Anonymous Coward says:

Re: Re: Punishment fitting the crime

“Davenport Lyons is definitely another addition to my ever growing “do not buy from these idiots, ever” list.”

Davenport Lyons is the dirty law firm, the company that you need to boycott and put on the “do not buy from these idiots, ever” is TopWare Interactive

Bill says:

Pinball game

Small minded lawyers and cheap game designers. Look at China they break every copyright law in the books and because people want cheap they are about to bury the western industrial world economically. We use our smarts and go after stupid little people for $ 30,000.00 that they could never pay. Why don’t these smart lawyers go after China and the thousands of copyright violations!

Bill
Phoenix, AZ

Yosi says:

There's no "fair use" for software

Mike seems to be confusing different kinds of “IP”. Software is nothing like music, movie or other form of art. It is product created by engineered process, not by inspiration.
People creating software are not interested in “exposure to their art”, to sell more concert tickets or seats in cinemas. Those people make their money by selling product itself. This product is software license. Please cut the BS about “software as service” – this fit only very specific kind of software.
While I don’t buy a concept of “stealing music”, I definitely agree with “stealing software”. Yes, this is theft, plain and simple, and $30,000 fine seems fair to me. “Thou shell not steal”.

Michael Ennis (profile) says:

Re: There's no "fair use" for software

Really? $30,000 is fair? This link:

http://www.lubbockonline.com/news/111196/arrested.htm

shows that if someone actually stole this game from a store it would incur a fine of, at most, $500. Now I don’t know the exact details of this case, but unless she stole 60 copies of this game, I’d say $30,000 is a bit much.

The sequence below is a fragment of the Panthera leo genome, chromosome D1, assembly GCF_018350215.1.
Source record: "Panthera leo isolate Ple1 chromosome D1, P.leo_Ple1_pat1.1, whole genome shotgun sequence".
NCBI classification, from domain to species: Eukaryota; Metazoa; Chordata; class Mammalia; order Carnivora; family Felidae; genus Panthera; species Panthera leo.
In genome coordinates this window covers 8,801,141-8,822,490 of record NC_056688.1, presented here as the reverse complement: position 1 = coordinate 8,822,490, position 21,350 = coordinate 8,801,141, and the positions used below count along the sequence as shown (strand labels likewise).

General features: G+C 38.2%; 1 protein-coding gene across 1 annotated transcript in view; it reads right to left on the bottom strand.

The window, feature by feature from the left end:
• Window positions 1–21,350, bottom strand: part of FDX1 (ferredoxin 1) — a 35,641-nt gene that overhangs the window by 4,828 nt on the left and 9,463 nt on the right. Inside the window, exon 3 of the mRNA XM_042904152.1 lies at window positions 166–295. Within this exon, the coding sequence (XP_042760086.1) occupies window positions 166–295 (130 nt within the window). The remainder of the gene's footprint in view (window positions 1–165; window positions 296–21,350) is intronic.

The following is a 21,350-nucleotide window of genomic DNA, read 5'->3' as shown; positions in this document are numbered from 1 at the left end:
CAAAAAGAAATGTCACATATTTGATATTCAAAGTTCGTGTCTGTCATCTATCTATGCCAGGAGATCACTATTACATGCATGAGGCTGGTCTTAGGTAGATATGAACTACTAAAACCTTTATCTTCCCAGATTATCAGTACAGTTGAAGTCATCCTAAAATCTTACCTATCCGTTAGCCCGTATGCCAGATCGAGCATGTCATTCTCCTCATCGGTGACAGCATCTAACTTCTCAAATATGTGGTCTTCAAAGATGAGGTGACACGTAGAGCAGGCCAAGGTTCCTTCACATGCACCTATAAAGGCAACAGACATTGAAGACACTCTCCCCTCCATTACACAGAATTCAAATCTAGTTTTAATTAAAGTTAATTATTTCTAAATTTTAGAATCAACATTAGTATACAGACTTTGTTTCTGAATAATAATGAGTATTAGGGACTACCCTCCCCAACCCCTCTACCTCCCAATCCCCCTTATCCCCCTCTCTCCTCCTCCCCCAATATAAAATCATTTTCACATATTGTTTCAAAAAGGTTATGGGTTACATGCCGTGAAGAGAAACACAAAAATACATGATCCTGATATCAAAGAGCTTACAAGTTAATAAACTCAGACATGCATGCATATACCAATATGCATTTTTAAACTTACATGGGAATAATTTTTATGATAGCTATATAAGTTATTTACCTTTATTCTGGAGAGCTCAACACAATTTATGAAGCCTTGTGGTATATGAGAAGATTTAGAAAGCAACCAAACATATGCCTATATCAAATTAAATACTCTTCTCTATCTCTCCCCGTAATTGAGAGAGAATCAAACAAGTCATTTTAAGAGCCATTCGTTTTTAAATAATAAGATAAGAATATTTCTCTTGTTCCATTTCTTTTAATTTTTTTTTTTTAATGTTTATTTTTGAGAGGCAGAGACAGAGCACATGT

JT says:

Re: Re: Re: There's no "fair use" for software

I think that’s where part of the problem lies. How many people received it through her sharing whether she intended for others to get it or not.

While I see nothing wrong with a fine, I think the $30k is excessive. I also think it’s scary as hell how the current generation thinks (as the profane AC above commented) that anything is free for the taking.

The Profane AC (I like that) says:

Re: Re: Re:2 There's no "fair use" for software

Correction, anything digital is free for the downloading, if you know how and that’s a big if.

I like the way Jeff (Torrent) thinks. I believe I will DL all of the current games and all of the current movies as well as all of the current software and OSes.

Damn, I have already done this. What shall I DL now?

J. Lawson says:

How contested was contested?

We need more details. All the previous cases were completely uncontested. Did this unemployed Polish mother make it into court as a litigant in person to fight her corner against Davenport Lyons’ barrister or was the ‘defendant turning up’ only that Ms Barwinska was the first person to return the court paperwork?

I’ve found no report that sheds any more light. Even the hopefully-less-biased BBC have little more in their article Game sharers face legal crackdown.

Twinrova says:

I'm on the fence with this one...

…although I do believe $30k is excessive.

I can understand if the woman gave the others the very disc she purchased to try it out, but to take it and place it where it’s distributed? How daft can she be. I’d say she deserved it, but this is only the beginning as more and more companies now believe they still own the program and you can’t do a damn thing with it but install it and use it.

Hell, many are arguing you can’t even make backup copies anymore as it’s “infringing” on their IP.

I knew back in the day the internet was going to make trouble for “standard” business models because it was just too easy to share something on the interwebs.

Now look at where we’re all at: DRM, overpriced media, legal issues, and outraged consumers. It doesn’t seem like it’s going to end anytime soon.

Changing a business model may sound easy, but it’s not and many have a hard time adjusting because they haven’t figured out a way to do it such that the consumer can overpay for something.

Even now, it seems Corporate America and the entertainment industry have to pull together to try and sell us crap we don’t want/need all because some idiotic-rhyming music star is signed to push products.

It’s just getting to the point where reading is going to make a huge comeback because the entertainment industry is shooting itself in the foot.

Oh, wait. No it’s not while consumers flock to pay $3 for a TV show and $1 for a song.